By the way, when Jimmy Carter came down from Camp David in 1979 after retreating there for over a week to get his head together, reporters noticed he was parting his hair on the other side of his head, fueling rumors that Carter was suffering nervous exhaustion or something.  I think Obama’s fashion-felony tan suit is a signal that he really has packed up his presidency. (“You are not the president of Sears,” said Esquire magazine—ouch!)

War Strategery copy

Obama's national securuty copy

Going Solo copy

Obama Gold Stooges copy

Obama Sand Trap copy

Behad Golf Club copy

Obama's Evil copy Bush v Obama copy

Who Crashed Economy? copy IRS Drives copy

Tax King copy Taxes My Way copy

Tax Rate copy

Johad Works Both ways copy

Hillionaire copy

Climate Shaming copy


A special feature: our news media at its finest:

Flying Bugs copy Fed Gun Raid copy Diana Alive copy Sewer Smelss copy Teen Pregnanacy copy New Attorney copy Morgue Shooting Spree copyMan, I can’t wait for the Hollywood adaptation of this story:

Gay lesbian copy

Chick Assuses Sexism copy

Vox copy

Meth Progress copy

Doing the ice bucket challenge before it was cool.

Doing the ice bucket challenge before it was cool.

I thought this was unconstitutional?

I thought this was unconstitutional?

Coffee 3 copyHot Coffee copy

Giraffe Coffee copy

Jabba the Weigth Watcher copy Vader Inhaler copy

Spock Ticked copy

H.P. Lovecraft Meets Thomas Kinkaide

H.P. Lovecraft Meets Thomas Kinkaide

Han Solo copyAnd finally, by popular request. . .

Hot Cardinale2 copy

Obama explains to the very rich

At a fundraiser in the home of an occasional Obama golf partner and former president of UBS Investment Bank, Obama spoke before an audience paying $15,000 a couple to bask in his aura.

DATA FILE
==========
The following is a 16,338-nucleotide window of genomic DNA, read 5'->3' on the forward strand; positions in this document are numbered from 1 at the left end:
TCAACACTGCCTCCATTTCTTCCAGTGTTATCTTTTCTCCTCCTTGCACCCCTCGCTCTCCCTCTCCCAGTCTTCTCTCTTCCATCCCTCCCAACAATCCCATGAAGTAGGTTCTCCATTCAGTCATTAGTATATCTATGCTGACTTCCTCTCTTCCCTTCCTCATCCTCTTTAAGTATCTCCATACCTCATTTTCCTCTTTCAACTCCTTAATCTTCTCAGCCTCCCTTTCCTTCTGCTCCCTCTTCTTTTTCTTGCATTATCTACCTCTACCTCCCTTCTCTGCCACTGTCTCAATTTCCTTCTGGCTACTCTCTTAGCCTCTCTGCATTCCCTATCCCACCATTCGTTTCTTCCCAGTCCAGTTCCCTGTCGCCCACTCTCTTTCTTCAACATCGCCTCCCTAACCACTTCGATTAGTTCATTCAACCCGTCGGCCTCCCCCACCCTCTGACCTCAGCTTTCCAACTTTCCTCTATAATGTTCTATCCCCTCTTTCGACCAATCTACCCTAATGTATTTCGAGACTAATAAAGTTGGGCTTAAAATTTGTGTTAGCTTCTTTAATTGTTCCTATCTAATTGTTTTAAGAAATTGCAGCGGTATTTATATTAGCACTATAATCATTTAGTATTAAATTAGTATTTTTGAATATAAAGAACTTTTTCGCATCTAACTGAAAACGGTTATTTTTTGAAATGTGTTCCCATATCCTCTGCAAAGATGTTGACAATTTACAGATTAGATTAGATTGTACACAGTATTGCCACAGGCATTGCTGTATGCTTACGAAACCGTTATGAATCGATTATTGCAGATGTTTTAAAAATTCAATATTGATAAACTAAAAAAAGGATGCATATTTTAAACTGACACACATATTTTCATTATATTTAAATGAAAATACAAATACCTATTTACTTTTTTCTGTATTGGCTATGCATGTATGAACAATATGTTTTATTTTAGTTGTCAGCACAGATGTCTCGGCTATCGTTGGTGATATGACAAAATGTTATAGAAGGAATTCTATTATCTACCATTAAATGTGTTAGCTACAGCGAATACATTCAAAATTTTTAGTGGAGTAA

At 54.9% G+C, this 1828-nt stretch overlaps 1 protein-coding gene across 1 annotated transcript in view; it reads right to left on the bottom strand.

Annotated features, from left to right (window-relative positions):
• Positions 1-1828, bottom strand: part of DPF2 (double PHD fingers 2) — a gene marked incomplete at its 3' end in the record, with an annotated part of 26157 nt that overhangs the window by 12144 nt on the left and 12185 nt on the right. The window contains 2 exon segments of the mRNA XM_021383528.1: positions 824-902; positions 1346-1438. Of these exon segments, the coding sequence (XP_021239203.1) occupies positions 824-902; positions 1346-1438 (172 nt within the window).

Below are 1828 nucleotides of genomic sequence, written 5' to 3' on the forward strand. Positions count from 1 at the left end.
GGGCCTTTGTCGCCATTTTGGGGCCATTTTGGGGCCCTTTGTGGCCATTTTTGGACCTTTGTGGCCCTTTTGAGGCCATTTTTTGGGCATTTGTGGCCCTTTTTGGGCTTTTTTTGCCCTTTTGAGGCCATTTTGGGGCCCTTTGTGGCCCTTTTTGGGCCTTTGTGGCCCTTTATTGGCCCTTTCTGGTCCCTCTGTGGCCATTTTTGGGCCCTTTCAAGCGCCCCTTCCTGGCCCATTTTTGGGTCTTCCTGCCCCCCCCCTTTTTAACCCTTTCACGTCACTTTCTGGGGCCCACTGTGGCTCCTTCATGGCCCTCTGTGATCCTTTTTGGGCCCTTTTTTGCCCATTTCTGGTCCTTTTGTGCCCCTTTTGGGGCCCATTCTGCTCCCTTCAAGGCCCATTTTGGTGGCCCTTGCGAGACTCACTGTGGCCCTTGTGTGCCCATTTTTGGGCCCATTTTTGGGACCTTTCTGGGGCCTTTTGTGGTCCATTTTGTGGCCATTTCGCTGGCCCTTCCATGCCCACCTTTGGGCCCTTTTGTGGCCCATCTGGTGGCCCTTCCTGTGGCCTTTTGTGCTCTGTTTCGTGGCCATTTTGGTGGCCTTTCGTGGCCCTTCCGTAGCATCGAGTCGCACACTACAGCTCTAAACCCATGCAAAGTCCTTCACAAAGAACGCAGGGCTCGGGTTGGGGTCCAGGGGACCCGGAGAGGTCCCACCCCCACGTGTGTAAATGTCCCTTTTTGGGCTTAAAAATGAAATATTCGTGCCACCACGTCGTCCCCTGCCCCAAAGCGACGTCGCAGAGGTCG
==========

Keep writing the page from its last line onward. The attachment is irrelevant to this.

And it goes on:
Let me tell you about the very rich. They are different from you and me. They want to hear more Obama, and they can afford his policies.

Speaking before a friendly crowd, Obama delivered real value. He achieved new depths of inanity. He actually said this without provoking howls of laughter. (The very rich are different from you and me). Justin Sink reports in the Hill:

“I can see why a lot of folks are troubled,” Obama told a group of donors gathered at a Democratic National Committee barbecue in Purchase, N.Y.

But the president said that current foreign policy crises across the world are not comparable to the challenges the U.S. faced during the Cold War.

Acknowledging “the barbarity” of Islamist militants and Russia “reasserting the notion that might means right,” Obama, though, dismissed the notion that he was facing unprecedented challenges.

“The world’s always been messy … we’re just noticing now in part because of social media,” he said, according to a White House pool report.

Priceless. And there is more:

And there is more:

“If you watch the nightly news, it feels like the world is falling apart,” said Obama.

The president acknowledged that conflicts in the Middle East posed difficulties, “but it’s been challenging for quite a while,” he said.

“We will get through these challenging times just like we have in the past,” Obama added.

Obama to the contrary not withstanding, he presents a crisis with a new challenge. In crises past, we had Lincoln and Roosevelt to see us through. In the Cold War, we had Truman to set the course with the strategy of Containment and Reagan to top it off. Now we are revisiting killer rabbit territory, but Carter awoke from his reveries. Obama still seeks to align us with the mullahs of Iran and the Muslim Brotherhood and their friends elsewhere.

Obama does not understand the nature of the challenge that oppresses us. He is obstinate in his view of the world. He is not about to learn anything. We have never confronted a world crisis with an ideological numbnuts at the helm.

Hope! We can hope for a “strategy,” or we can hope that things will start looking up in about two-and-a-half years.

UPDATE: Via Hot Air, more context for the quotes here. Peter Baker brings the news for the New York Times readership in “Seeking to ease worries, Obama says the world has always been ‘messy.’”


Please ignore if found…